Slate’s Dahlia Lithwick asks, Will corporations continue to immunize themselves against ordinary people? Can consumers sue credit repair companies for excessive fees? Can investors bring securities fraud suits for insider trading? Can oil and gas workers injured on the job sue to receive workers’ compensation?
Example of an argument:
“We need to begin to compensate teachers at the same level we do hedge fund managers.”
Example of an answer:
“No. We need to begin to compensate hedge fund managers at the same level we do teachers.”
“Anyone who has the power to make you believe absurdities has the power to make you commit injustices.” -Voltaire
Consider this thought experiment. If you were really, really, really rich — say, not just part of the routinely opulent 1%, but a card-carrying member of the eye-poppingly decadent .01% — what part of your life would be American?
If you had the money, I’d bet you’d drive a German car, wear British shoes and an Italian suit, keep your savings in a Swiss bank, vacation in Koh Samui with shopping expeditions to Cannes, fly Emirates, develop a palate for South African wine, hire a French-trained chef, buy a few dozen Indian and Chinese companies, and pay Dubai-style taxes.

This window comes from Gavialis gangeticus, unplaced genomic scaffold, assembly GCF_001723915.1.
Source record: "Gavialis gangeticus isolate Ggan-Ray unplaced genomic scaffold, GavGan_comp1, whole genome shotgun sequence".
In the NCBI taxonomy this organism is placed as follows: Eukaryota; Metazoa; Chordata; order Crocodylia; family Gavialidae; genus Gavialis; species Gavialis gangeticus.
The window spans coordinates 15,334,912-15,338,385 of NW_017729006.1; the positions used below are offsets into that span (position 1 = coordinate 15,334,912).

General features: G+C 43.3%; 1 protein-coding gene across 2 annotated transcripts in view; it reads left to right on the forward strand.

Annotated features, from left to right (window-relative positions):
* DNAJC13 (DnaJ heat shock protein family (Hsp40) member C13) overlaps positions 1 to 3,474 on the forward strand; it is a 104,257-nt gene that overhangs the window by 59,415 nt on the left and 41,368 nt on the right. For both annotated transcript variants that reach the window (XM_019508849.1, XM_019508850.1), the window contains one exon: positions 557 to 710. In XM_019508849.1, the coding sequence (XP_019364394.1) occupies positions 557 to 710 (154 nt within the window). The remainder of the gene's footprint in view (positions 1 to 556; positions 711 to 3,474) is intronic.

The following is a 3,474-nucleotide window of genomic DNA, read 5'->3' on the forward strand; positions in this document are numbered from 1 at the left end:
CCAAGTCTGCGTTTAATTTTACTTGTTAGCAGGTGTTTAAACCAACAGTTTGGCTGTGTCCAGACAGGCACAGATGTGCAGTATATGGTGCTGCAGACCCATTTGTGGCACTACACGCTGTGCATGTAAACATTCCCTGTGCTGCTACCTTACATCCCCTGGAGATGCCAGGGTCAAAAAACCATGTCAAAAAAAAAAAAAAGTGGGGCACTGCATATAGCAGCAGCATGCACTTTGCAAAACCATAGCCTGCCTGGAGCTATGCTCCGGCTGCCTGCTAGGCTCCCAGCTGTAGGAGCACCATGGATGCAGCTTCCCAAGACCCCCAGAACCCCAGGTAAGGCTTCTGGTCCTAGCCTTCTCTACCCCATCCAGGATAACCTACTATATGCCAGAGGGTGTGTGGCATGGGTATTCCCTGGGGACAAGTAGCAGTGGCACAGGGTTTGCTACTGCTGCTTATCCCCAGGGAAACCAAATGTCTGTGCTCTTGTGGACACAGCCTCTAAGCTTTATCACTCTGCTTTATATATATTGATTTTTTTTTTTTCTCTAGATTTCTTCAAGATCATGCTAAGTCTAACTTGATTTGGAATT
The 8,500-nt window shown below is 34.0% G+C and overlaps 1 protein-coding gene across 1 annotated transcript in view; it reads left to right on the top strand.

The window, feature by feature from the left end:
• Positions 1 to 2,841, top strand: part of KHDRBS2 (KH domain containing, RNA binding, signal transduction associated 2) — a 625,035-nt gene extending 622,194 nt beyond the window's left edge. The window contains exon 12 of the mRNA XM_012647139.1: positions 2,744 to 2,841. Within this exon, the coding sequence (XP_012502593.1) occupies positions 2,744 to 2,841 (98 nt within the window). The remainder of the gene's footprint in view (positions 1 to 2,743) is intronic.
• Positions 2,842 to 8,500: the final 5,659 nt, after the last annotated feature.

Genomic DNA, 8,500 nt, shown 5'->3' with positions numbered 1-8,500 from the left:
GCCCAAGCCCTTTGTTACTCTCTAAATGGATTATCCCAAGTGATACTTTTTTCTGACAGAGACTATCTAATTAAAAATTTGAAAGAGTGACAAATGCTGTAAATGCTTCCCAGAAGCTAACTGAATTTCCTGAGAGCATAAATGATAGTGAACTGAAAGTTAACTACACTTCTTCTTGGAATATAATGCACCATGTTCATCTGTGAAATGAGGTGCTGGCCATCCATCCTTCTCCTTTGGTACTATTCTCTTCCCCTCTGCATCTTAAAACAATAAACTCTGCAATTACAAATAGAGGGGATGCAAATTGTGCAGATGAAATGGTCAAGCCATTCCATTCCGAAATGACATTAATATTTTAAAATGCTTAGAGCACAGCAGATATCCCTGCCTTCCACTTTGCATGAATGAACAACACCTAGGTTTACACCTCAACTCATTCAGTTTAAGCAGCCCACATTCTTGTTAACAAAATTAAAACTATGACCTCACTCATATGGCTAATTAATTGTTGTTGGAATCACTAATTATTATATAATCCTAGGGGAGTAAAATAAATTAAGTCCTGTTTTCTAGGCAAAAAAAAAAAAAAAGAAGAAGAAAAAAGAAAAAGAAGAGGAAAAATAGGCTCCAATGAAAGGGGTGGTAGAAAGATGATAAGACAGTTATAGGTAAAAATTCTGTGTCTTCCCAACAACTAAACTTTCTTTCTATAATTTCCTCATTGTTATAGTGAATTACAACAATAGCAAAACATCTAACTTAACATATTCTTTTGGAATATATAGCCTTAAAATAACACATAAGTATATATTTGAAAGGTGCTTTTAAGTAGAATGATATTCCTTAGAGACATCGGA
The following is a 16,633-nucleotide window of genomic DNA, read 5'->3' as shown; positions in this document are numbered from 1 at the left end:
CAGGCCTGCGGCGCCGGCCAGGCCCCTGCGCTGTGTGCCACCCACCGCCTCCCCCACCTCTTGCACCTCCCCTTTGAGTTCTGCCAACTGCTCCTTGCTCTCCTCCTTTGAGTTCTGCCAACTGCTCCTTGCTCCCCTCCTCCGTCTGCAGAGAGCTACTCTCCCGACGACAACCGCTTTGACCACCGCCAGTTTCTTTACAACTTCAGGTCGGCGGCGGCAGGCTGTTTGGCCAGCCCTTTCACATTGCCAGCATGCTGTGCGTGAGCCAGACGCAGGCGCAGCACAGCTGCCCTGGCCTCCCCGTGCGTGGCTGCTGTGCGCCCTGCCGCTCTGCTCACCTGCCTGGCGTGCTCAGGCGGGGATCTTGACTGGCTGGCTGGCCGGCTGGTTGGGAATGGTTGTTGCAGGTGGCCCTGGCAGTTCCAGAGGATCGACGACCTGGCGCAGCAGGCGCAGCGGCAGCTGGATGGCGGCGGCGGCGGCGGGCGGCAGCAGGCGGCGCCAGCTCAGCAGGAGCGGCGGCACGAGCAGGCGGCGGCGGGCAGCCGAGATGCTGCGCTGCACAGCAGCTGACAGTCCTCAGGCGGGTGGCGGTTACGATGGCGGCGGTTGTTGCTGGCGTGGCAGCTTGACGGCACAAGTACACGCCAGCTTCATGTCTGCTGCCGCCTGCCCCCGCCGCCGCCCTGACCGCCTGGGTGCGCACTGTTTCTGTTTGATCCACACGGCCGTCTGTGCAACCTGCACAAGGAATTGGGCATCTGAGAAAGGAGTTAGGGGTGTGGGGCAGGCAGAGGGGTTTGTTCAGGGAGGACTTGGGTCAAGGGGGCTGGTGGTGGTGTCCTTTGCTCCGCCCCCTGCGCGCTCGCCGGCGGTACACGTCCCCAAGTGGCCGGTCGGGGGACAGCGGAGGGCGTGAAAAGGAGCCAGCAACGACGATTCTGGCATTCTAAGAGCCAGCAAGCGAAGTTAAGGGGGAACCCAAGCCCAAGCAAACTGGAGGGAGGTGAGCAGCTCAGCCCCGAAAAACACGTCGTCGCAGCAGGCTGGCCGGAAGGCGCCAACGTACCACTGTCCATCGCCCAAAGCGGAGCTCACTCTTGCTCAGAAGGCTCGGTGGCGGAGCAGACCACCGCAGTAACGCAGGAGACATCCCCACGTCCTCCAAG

Were to you have the untrammeled economic freedom to, I’d bet you’d run screaming from big, fat, wheezing American business as usual, and its coterie of lackluster, slightly bizarre, and occasionally grody “innovations”: spray cheese, ATM fees, designer diapers, disposable lowest-common-denominator junk made by prison labor, Muzak-filled big-box stores, five thousand channels and nothing on but endless reruns of Toddlers in Tiaras — not to mention toxic mega-debt, oxymoronic “healthcare,” decrepit roads, and once-proud cities now crumbling into ruins. Sure, you’d probably still choose to use Google on your iPhone to surf the web — but that’s about far as it’d go.